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A Still Life Set Up

By: Mike Watson - Updated: 21 Aug 2012 | comments*Discuss
A Still Life Set Up

Still life is one of the disciplines in drawing and painting. Although it is becoming increasingly less popular as time goes on it is till one of the major traditions undertaken by the artist, and one taught readily in schools and colleges.

The aim of the still life drawing is to capture the different textures, tones and light effects that radiate from differing still objects. By selecting a wide range of objects, it is hoped that these objects will contrast with each other, producing sharp discrepancies between, say, the smoothness of glass and the roughness of lemon peel. Depicting such contrasts calls all of the artists skills into play, and depends, to begin with on choosing the right objects and arranging them correctly.

Setting the Scene

There are many ways that you may wish to choose objects for a still life. Some artists arrange their still life to depict and allegory: That is to say, they pick elements that express certain meanings; an animal skull to represent death; a bowl of coins to suggest wealth and exuberance. Taken together these two elements warn of the fallacy of worshipping wealth – put simply, you ‘can’t take it all with you’.

Alternatively, you may wish to paint or draw an autobiographical still life, focusing on a drawing of a collection of objects that either belong to you, or reflect some interests you have. This arrangement could incorporate clothes, musical instruments, objects from nature, and so on.

However you choose to pick your items it is worth taking some time to pick those that will be represented well in a finished picture, and ones that will sit well together. Popular subjects of still life include fruit, vegetables, dead fish, dead game (one benefit here is that you can eat them afterwards!), lobster, steel kettles, silverware, furs, jewels, wine bottles, and so on.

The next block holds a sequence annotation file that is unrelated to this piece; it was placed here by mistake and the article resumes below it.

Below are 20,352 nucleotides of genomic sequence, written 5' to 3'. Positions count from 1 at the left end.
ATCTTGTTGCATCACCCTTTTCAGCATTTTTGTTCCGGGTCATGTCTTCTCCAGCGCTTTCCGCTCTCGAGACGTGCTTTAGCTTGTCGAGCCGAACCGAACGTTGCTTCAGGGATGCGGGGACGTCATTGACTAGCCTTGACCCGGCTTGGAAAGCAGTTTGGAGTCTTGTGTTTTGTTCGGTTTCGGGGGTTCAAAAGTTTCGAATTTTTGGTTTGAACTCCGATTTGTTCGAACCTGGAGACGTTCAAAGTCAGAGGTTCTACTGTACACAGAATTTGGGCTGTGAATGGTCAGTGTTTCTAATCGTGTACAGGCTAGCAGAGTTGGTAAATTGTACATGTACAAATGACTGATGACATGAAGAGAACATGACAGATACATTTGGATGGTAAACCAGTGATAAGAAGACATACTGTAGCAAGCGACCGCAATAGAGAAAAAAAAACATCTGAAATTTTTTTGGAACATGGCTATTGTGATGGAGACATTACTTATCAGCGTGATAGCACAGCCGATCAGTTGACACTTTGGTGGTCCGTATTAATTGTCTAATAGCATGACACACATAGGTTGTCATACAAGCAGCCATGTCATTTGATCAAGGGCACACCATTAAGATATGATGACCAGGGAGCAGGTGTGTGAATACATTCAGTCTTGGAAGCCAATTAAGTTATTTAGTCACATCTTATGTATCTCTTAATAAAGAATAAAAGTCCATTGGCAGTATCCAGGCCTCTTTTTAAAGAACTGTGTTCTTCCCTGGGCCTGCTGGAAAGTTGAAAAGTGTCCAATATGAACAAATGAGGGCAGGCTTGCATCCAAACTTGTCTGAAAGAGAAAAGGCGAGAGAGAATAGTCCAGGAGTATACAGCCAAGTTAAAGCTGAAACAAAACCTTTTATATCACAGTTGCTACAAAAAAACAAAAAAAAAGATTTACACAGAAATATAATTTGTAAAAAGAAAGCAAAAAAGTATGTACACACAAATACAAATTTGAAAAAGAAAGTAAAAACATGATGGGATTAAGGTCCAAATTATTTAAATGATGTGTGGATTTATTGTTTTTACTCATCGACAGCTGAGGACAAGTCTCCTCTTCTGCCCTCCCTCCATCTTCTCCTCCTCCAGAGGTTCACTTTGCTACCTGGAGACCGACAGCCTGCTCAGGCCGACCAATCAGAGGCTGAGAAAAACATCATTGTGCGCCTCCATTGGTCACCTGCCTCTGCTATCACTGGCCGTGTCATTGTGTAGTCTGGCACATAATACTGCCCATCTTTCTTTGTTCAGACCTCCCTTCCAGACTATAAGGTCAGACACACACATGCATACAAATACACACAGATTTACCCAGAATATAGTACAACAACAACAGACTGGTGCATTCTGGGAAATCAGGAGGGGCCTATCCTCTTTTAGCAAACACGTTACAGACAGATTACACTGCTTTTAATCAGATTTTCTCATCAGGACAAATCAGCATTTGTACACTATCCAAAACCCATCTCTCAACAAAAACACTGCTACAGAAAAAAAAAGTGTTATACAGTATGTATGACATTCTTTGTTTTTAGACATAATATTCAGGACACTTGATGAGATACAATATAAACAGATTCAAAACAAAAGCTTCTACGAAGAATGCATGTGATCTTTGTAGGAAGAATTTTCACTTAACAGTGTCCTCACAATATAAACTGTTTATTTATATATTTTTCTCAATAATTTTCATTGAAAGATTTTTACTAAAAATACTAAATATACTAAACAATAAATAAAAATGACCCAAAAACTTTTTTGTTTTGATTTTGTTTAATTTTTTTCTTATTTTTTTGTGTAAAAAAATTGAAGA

Still Life set ups tend to be arranged around a central focus point, such as a large vase, a pheasant, a bowl of fruit, with other objects arranged around it. The key is to arrange the space in such a way as to fit well within the rectangular format that you then wish to draw or paint upon. Ideally, in this case, if you were to divide your paper lengthways and width ways down the middle, you would aim to have equal amounts of activity in each of the 4 sections of your page or canvas.


Once you have selected and arranged your still life the selection of an angle from which to draw it from will help you to better compose the deal picture.

It is a good idea to start out with a few sketches, to try and accurately portray the varying tones and textures as well as possible. From here it is possible to begin to abstract forms in order to compose a picture of your choosing, that better expresses you relationship with the objects. For example, if you are painting a vase, and wish to portray both sides of the vase, simply draw them side by side, or overlapping. Cézanne (1839-1906) and Picasso (1881-1973) were masters of this style, effortlessly reinventing scenes to portray the elements they most wanted to show to us.

Engaging with still life is an excellent way both to hone your descriptive mark making skills, and to better understand the principles of composition (as you create your own ‘scene’) and of abstraction (as you later diverge from it).

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